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Why is Federalism Important for Democracy? Show more Show less
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Federalism is the division of a territory into states or units. Certain powers are devolved to each state to some degree, in parallel with the powers of the central government. Many important political thinkers believe federalism is essential for a democracy to function properly.

Federalism can protect freedom Show more Show less

Federalism creates a balance of power which can prevent any one group from becoming too strong. The central government is checked against the regional government and vice versa.
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Federalism can prevent tyranny

Federalism provides a series of checks and balances to safeguard democracy. Multiple levels of government can more easily police each other than one central government can police itself.

The Argument

In order for a democracy to resist the slide into tyranny, a division of powers is needed. When power is held by any one organ of government it can become corrupt. Installing two or more forms of government within a state creates a balance of powers. National government is checked by local state government and local government is also checked by the central government. [1]Centralized states on the other hand, inevitably become more rigid, elitist, and even tyrannical. Under a federal system, in the event that a central government falls to a dictatorial leader, the regional government can protect its citizens. Legislation which is draconian or unpopular with the majority can be circumvented by the local legislature. [2] If policing and the judiciary have been partially devolved to local bodies, they can serve as useful preventative measure in a worst-case scenario. It would be difficult for a dictator to establish power from the center when they have little control over police nationally.[3] Federalism is one way of protecting democracy. It is a useful way of separating powers, it is one way of creating a system of checks and balances.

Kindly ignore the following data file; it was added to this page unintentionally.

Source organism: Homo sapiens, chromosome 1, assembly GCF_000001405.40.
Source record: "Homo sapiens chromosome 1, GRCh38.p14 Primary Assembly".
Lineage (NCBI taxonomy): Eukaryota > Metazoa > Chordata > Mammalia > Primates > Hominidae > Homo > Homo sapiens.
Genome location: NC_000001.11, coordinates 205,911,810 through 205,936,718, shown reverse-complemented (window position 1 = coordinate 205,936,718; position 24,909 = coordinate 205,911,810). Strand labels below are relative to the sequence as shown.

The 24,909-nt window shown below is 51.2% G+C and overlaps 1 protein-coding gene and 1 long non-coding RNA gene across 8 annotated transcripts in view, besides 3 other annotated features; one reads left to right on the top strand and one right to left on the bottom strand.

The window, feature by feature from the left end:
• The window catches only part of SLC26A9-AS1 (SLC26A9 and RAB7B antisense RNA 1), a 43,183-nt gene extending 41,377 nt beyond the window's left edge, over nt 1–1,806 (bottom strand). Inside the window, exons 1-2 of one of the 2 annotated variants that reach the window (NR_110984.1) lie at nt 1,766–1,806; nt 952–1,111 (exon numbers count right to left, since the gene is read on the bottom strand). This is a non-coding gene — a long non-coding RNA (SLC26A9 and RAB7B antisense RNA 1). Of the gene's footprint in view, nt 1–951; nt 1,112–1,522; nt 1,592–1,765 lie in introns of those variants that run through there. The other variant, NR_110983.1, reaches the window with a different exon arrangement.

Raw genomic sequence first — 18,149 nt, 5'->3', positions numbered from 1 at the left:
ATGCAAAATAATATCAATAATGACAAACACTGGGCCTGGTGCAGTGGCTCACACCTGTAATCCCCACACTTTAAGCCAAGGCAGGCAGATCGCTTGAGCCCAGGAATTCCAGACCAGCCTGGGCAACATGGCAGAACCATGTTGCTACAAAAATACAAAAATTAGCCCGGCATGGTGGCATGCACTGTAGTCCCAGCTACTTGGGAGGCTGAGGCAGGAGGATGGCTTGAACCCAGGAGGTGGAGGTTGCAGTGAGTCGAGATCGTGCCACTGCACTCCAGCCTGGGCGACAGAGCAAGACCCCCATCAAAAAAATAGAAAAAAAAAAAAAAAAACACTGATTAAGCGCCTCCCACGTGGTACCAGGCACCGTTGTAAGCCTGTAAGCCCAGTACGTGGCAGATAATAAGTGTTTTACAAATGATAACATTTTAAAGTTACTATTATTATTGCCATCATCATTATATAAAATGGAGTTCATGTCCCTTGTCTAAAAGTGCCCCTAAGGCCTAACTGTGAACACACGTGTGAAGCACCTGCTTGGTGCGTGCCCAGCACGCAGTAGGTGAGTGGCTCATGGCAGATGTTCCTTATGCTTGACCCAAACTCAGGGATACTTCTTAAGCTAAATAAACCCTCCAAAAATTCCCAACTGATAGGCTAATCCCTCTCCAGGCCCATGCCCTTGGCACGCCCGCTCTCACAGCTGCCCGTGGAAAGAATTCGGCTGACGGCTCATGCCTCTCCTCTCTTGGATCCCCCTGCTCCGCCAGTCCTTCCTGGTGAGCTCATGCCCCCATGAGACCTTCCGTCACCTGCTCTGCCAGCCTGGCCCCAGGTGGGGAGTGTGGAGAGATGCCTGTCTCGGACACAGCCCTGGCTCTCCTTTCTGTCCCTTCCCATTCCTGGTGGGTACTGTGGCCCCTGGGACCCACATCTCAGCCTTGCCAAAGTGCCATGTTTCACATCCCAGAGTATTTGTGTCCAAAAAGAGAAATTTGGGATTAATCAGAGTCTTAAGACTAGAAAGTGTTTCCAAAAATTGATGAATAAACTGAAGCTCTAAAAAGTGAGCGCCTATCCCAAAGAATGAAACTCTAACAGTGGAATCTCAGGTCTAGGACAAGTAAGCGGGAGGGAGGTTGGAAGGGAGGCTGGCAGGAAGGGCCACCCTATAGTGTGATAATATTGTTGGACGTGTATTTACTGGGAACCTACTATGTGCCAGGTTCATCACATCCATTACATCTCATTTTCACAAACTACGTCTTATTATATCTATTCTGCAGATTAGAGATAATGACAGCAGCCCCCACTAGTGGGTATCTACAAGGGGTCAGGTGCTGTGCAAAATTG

Counter arguments

Federal governments are not immune to tyranny, although they may slow its inception. The most prominent example of a federal state turning to fascism is Weimar Germany. Upon getting elected Hitler simply revoked the powers of other sovereign bodies. [4] Sovereign states typically retain the right to revoke the powers of its constituent bodies at will, especially in emergencies. When states overstep on political issues which are unpopular with the central government, their desires are frequently ignored. Many political theorists believe that cultural norms and moral values are the only real barrier to dictatorship. [5] The central government’s sway over the national army is often the trump card which allows them to take power. Even if federalism allows for checks on the military it cannot stop fascists from raising their own militia to override the established order. History shows that federalism does not make a democracy immune to dictatorship. Federal powers can be revoked by the central government, who often hold sway over the military. Powerful and charismatic dictators often find ways to raise loyal forces that bypass the separation of powers. Local government can also be tyrannical or unjust.

Proponents

Premises

[P1] The division of powers can safeguard against one group becoming too powerful in a democracy [P2] In the event of a dictator coming to power, regions can resist with their own powers [C] Federalism is an important way of protecting democracy

Rejecting the premises

References

  1. https://avalon.law.yale.edu/18th_century/fed47.asp
  2. https://greengarageblog.org/19-key-advantages-and-disadvantages-of-federalism
  3. https://ilr.law.uiowa.edu/print/volume-105-issue-3/federalism-for-the-worst-case/
  4. https://www.theholocaustexplained.org/the-nazi-rise-to-power/how-did-the-nazi-gain-power/
  5. https://ilr.law.uiowa.edu/print/volume-105-issue-3/federalism-for-the-worst-case/
This page was last edited on Sunday, 1 Nov 2020 at 18:20 UTC

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